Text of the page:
The potential buyer insists on such cloak and dagger shenanigans that, frankly, I’ve become somewhat suspicious of his credibility
When to hold your ground and when to cede? The poker face, the bluff, the art of the deal: it comes in various guises and terminology but it boils down to the same thing and applies to our professional and personal lives – who can hold out longest and who really wants to?
You often hear couples talking of the battles they’re willing to fight and the line that can’t be crossed. For some, it’s an affair, while for others (my Texan godmother for one) if treated discreetly, that’s less offensive than a partner who snores. We all have our line in the sand.
I’m in the middle of a negotiation – well I write 'negotiation' but that process hasn’t even started yet – that involves a bull-headed seller and a buyer whose desire to remain shrouded in secrecy would lead one to believe that he has something sinister to hide.
Frankly, it’s impossible and though I know both parties want a deal (though neither will admit this) there’s pride on one side and suspicion on the other stymieing any action.
Cloak and dagger
The potential buyer insists on such cloak and dagger shenanigans that, frankly, I’ve become somewhat suspicious of his credibility. Without wishing to brag I’ve dealt with Hollywood A-listers, Royalty and a billionaire within the full glare of the public eye and none of them have been as furtive as this chap.
I want to say to him, ‘This is an expensive property [for he’s paranoid they find out how wealthy he is] – anyone who’s going to buy it is going to be rich, and quite possibly significantly richer than you – so your decision is simple… Do you want this to be your home? If so, bid on it at a price you feel comfortable at. If you don’t, don’t.’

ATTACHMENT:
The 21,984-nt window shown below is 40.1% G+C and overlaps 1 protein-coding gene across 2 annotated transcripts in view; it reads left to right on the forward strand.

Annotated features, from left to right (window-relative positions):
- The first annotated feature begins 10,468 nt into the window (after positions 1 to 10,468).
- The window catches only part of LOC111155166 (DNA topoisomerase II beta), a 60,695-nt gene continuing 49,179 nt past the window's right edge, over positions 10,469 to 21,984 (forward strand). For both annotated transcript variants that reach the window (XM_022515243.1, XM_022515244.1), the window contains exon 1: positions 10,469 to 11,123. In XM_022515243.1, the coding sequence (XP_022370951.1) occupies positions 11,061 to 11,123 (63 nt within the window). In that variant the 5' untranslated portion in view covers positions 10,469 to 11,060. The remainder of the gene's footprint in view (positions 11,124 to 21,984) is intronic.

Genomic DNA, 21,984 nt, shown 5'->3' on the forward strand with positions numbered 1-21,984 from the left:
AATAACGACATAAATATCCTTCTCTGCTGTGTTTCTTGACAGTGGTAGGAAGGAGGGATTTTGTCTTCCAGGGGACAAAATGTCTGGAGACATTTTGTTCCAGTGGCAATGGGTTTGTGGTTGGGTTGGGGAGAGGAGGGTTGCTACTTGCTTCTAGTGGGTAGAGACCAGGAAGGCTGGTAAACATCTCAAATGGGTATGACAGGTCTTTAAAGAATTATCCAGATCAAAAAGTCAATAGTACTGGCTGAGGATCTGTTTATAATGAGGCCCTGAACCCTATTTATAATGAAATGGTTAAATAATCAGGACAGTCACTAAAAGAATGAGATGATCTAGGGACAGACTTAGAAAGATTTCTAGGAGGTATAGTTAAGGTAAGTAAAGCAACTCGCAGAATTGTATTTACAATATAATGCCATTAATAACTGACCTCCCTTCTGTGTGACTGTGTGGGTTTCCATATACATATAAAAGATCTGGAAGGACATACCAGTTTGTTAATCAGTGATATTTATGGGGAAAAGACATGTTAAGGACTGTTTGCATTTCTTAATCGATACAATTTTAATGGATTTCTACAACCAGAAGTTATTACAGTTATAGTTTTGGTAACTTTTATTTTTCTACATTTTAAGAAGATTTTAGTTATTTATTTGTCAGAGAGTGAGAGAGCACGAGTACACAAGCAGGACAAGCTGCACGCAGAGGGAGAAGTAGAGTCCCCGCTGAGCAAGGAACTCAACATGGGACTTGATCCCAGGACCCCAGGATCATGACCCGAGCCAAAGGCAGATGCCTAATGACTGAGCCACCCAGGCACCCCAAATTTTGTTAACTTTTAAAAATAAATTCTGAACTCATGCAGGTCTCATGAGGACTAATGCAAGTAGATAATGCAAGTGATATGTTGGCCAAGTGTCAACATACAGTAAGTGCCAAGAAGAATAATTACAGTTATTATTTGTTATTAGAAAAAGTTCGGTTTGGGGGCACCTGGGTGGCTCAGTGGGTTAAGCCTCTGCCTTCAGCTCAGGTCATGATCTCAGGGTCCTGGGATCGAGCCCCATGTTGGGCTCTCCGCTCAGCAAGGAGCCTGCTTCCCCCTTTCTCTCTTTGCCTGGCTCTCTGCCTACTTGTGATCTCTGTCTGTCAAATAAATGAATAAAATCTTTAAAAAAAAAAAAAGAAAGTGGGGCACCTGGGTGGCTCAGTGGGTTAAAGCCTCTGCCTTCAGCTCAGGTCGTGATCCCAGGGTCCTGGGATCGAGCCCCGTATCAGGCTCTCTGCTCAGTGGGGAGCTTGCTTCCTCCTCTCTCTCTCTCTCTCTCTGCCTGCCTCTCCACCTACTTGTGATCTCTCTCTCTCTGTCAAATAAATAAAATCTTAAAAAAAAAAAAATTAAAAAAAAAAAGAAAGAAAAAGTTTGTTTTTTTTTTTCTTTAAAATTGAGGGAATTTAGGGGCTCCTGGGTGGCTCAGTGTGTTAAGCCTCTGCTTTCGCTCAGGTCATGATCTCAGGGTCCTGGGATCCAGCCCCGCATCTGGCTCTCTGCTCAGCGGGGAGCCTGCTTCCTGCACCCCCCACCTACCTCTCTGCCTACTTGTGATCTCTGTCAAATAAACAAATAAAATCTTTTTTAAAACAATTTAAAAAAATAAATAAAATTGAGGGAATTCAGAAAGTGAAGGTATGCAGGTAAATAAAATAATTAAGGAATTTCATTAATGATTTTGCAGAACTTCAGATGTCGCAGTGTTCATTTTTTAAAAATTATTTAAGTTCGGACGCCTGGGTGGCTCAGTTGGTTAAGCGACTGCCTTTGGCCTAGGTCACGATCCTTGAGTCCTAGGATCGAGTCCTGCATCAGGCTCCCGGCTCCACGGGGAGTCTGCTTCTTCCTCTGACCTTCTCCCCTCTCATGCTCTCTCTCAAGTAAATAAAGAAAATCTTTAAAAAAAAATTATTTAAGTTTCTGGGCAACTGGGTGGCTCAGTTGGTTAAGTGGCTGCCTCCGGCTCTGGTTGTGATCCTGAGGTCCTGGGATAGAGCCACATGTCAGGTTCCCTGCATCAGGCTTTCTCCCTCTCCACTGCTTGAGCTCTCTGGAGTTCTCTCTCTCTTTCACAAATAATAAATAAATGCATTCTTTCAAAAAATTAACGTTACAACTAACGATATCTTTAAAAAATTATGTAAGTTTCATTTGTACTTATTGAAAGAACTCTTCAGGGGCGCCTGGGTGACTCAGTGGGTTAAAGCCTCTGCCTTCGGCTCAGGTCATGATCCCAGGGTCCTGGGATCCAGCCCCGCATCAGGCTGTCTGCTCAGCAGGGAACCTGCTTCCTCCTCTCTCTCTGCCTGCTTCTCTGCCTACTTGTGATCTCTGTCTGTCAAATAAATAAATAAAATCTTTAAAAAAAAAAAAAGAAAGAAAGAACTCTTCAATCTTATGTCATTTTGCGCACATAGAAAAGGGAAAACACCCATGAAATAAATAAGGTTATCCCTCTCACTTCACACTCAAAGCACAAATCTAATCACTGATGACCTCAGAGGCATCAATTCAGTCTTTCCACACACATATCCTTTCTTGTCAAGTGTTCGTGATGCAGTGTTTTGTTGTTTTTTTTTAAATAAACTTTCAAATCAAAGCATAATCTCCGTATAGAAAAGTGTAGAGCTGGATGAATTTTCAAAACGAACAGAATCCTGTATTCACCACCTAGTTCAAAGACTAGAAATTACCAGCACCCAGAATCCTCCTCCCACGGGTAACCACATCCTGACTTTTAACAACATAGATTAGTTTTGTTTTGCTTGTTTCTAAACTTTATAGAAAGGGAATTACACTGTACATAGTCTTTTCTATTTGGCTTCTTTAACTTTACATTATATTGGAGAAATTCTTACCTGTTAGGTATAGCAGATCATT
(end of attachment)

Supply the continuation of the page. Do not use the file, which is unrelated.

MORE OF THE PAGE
And in the end, that’s what it comes down to, but of course I remain schtum and carry on playing my part as some deputy in CSI: London blurring the truth of his actual identity.
I’m perhaps more sensitive to his behaviour as I’m not good at deception or carefully considered retention of information. I have a friend – and one I like very much – who shrouds his own story in vagaries and half-truths.
When I first realised certain discrepancies appeared between what I heard from him and others I was puzzled but I’ve come to accept it’s instinctive for him to withhold or obfuscate. It also made me realise that trust in a friendship or with a client needs a certain amount of truth and revelation – I’m not talking of an emotional splurge or bank-sheet disclosure but something.
And so my buyer continues to reveal nothing and refuses to offer on the flat he wants – playing the dance of the insecure as he wants another to put a bid in before him – and one part of me (the non-business motivated part) has come to hope he loses it.